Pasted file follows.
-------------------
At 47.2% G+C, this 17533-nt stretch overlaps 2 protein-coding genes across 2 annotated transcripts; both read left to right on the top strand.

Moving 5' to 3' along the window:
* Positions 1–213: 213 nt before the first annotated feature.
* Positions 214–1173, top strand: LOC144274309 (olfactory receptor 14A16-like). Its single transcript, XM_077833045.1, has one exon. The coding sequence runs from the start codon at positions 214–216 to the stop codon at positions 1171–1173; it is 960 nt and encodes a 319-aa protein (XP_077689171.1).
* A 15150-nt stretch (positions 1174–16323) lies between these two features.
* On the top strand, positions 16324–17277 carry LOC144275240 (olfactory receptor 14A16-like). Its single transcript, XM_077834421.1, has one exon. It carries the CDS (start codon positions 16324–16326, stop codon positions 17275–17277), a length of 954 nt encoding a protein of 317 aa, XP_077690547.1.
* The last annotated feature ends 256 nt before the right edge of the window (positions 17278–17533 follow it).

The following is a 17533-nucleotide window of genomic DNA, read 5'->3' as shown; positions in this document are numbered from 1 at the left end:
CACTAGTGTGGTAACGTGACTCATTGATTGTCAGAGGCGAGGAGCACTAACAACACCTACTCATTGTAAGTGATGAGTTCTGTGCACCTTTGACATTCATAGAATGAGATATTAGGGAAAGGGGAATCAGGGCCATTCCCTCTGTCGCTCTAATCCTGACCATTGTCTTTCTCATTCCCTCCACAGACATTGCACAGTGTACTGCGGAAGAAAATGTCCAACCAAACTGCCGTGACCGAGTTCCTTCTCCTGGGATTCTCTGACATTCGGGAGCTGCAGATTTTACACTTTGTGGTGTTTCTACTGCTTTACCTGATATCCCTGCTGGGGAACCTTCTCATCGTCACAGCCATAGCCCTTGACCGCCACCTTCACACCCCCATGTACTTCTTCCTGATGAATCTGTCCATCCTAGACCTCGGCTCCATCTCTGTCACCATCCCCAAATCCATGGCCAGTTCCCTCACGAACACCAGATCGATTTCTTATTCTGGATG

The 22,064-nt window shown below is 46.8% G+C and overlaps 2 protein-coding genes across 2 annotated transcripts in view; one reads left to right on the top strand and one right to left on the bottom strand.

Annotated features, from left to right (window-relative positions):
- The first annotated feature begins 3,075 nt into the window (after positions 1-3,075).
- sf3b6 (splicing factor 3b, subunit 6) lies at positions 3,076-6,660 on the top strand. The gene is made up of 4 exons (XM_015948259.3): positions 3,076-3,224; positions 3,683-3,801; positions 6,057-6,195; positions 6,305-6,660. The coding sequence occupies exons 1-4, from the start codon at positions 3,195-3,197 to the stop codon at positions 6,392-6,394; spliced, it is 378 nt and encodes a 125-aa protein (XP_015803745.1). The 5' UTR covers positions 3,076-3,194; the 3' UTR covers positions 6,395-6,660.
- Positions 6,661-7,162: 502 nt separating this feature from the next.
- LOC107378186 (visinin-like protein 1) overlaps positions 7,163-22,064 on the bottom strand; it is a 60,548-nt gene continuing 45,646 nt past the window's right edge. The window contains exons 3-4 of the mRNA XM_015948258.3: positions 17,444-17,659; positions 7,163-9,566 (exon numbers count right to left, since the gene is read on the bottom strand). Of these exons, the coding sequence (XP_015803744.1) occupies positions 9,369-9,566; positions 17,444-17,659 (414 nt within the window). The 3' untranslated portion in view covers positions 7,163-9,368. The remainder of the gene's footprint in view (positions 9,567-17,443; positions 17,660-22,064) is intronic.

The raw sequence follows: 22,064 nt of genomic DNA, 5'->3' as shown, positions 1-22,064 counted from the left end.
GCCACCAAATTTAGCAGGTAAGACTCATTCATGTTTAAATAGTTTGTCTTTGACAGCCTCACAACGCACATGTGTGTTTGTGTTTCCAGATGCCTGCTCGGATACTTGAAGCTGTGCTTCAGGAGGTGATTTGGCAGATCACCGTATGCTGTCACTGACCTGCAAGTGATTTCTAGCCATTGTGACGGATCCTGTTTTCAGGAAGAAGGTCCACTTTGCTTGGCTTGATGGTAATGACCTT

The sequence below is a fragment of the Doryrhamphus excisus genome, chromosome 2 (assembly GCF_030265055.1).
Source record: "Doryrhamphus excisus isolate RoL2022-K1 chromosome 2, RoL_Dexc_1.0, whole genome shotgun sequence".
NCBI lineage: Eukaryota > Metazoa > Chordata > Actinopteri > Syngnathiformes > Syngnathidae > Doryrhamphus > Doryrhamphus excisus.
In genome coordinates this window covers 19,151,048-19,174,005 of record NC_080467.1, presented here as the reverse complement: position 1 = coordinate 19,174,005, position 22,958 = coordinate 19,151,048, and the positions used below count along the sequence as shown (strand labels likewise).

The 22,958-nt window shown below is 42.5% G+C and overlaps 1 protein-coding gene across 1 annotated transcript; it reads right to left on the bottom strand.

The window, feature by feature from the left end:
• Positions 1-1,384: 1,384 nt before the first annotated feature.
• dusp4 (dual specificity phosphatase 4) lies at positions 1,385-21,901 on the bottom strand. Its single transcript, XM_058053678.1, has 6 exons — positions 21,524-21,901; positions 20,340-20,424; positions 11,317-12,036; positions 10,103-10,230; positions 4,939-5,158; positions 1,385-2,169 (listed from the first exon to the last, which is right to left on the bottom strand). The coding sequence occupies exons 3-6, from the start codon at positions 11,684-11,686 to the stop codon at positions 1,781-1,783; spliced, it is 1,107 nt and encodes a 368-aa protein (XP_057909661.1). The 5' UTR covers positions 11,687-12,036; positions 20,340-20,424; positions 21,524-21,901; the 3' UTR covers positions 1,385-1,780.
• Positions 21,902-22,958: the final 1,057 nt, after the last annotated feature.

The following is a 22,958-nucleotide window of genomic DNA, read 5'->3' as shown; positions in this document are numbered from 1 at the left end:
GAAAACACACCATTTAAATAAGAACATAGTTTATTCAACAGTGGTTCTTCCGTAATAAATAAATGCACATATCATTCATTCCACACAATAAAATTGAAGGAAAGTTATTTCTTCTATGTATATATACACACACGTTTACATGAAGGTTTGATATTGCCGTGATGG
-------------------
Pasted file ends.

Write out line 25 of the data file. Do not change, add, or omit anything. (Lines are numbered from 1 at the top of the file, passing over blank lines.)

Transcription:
• dusp4 (dual specificity phosphatase 4) lies at positions 1,385-21,901 on the bottom strand. Its single transcript, XM_058053678.1, has 6 exons — positions 21,524-21,901; positions 20,340-20,424; positions 11,317-12,036; positions 10,103-10,230; positions 4,939-5,158; positions 1,385-2,169 (listed from the first exon to the last, which is right to left on the bottom strand). The coding sequence occupies exons 3-6, from the start codon at positions 11,684-11,686 to the stop codon at positions 1,781-1,783; spliced, it is 1,107 nt and encodes a 368-aa protein (XP_057909661.1). The 5' UTR covers positions 11,687-12,036; positions 20,340-20,424; positions 21,524-21,901; the 3' UTR covers positions 1,385-1,780.